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Re: Ideas for improving MariaDB/MySQL replication
Your e-mail is totally relevant and I have almost nothing there to respond
to in particular - its all as you say, I have no essential remarks. Instead
I want to respond to it in whole, thus I'll omit a lengthy quote, suffuce
say that it is a direct response.
The problem is that you cannot really design and program by use cases,
unorthodox as it may sound. You cannot throw an arbitrary bunch of use
cases as input and get code as output (that is in a finite time and of
finite quality). Whether you like it or not, you always program some model.
It is by definition that a program is a description of some model. If you
have not settled on a model, you're in trouble - and that's where mysql
replication is. This is a direct consequence of trying to satisfy a bunch
of use cases without first putting them in a perspective of some general
abstract model. I mention this not to belittle anything or anyone -
everybody makes mistakes. But the subject of this thread is "Ideas for
improving MariaDB/MySQL replication", and so mistakes should be learned
upon, but not repeated.
Let me refer to the following analogy: suppose you want to create a
transport agency. To transport stuff. You know, people, animals, cargo -
stuff. There's a billion of use cases. But when you get to it you have
models to choose (thankfully there are already models for that, you don't
have to develop one). E.g. you can transport by air or by land. And each of
these models has it own laws and limitations. Like you reliably cannot
transport by land faster than at 200 km/h. You cannot transport a lot of
cargo by air, as well as you can't have stops every 10km to pick up
passengers. So you gotta settle on the model that suits you most.
Now you can say that why? Why not choose both models? Well, notice that
they are still models. There is a whole lot of other use cases that you
cannot satisfy by them. Next, do you know many companies that do both land
and air transportation? You can own both of them indeed, but for the sake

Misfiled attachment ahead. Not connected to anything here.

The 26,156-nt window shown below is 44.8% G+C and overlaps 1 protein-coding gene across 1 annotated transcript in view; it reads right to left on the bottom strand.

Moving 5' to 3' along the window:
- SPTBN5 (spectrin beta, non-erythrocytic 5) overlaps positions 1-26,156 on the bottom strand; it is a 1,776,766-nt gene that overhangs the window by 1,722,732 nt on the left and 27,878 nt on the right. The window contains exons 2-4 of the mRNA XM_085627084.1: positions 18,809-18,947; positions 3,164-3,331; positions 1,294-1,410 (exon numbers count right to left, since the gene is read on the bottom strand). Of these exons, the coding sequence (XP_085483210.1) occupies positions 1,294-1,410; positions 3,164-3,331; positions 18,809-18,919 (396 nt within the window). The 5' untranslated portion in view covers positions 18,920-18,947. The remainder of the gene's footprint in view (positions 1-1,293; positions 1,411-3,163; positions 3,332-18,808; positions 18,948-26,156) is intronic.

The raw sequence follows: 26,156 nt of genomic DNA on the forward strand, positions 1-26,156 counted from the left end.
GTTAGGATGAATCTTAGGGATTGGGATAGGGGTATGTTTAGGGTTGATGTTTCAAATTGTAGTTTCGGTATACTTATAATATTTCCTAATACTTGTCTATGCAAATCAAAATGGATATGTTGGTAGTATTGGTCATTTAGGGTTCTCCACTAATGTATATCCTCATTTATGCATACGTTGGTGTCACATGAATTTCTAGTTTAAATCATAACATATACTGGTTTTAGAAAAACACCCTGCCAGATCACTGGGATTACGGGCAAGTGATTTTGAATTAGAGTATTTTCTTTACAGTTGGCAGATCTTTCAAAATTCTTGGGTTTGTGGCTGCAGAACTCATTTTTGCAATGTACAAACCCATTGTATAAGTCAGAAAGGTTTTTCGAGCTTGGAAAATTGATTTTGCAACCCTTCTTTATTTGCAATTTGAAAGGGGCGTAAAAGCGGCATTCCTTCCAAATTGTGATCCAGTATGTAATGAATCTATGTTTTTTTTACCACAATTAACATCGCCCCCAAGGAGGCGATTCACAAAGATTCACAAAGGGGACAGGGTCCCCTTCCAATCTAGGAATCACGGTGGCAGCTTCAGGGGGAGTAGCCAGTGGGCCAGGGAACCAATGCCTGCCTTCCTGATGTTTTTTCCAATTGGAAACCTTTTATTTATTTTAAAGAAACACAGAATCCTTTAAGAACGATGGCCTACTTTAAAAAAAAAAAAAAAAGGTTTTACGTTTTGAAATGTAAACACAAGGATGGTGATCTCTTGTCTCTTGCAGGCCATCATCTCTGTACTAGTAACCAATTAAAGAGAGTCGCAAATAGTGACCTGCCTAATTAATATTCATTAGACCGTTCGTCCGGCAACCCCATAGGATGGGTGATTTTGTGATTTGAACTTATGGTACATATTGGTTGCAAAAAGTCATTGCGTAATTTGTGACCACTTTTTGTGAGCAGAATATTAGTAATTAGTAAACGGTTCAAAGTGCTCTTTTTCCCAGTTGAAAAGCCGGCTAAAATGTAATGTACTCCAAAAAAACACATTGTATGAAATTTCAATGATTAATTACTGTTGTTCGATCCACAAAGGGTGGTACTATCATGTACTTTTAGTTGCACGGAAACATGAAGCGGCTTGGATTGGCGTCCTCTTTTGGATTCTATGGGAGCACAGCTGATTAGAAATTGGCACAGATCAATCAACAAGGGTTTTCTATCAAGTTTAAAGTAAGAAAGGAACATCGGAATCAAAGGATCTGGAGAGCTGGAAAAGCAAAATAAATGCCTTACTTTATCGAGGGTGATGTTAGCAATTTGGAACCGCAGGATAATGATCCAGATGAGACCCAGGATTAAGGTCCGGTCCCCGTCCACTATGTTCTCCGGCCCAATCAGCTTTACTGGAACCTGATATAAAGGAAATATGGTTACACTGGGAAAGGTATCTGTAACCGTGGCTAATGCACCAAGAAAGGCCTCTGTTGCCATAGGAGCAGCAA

of efficiency they'll be different companies because aside from
load()/unload() functions their interfaces, internals and logistics are
likely to be very different.
This is a clumsy analogy indeed, but I hope it helps.
So now we have a proposed model based on Redundancy Sets, linearly ordered
global transaction IDs and ordered commits. We pretty much understand how
it will work, what sort of redundancy it will provide and, as you agreed,
is easy to use for recovery and node joining. It satisfies a whole bunch of
use cases, even those where ordering of commits is not strictly required.
Perhaps we won't be able to have some optimizations where we could have had
them without ordering of commits, but the benefit of such optimizations is
highly questionable IMO. MySQL/Galera is a practical implementation of such
model, may be not exactly what we want to achieve here, but it gives a good
estimate of performance and performance is good.
Now this model may not fit, for instance, NDB-like use case. What options
do we have here?
1) Extend somehow the proposed model to satisfy NDB use case. I don't see
it likely. Because, as you agreed, NDB is not really about redundancy, it
is about performance. Redundancy is quite specific there. And it is not by
chance that it is hard to migrate applications to use it.
2) Develop a totally different model to describe NDB use case and have it
as a different API. Which is exactly what it is right now if I'm not
mistaken. So that it just falls out of scope of today's topic.
There is one more option - just forget about NDB use case which may be
there only because there is nothing better. There are other ways to get
partitioning and replication to work together without pushing them behind
the same interface. E.g. you can have "replication cluster" of "partition
clusters" - or "partition cluster" of "replication clusters" (i.e. each
replication cluster replicating a single partition)
Disclaimer: NDB use case was taken as an example.
The bottom line - you can just say that sometimes we don't need total
ordering of commits. You gotta put it in the model.
On Wed, 17 Mar 2010 13:03:02 +0200, Henrik Ingo
>> I don't think that you need 2PC between redundancy service and the
>> engines, because redundancy service never fails. Well, when it fails,
>> have something more important to worry about than disk flushes anyways.
> How does synchronous replication happen without 2PC?
It does, it does. E.g. it does so in MySQL/Galera, see my response to
Kristian. Actually how can it work otherwise? What is the meaning of
prepare() in replication step? How can engine commit fail at this point
except for the crash?
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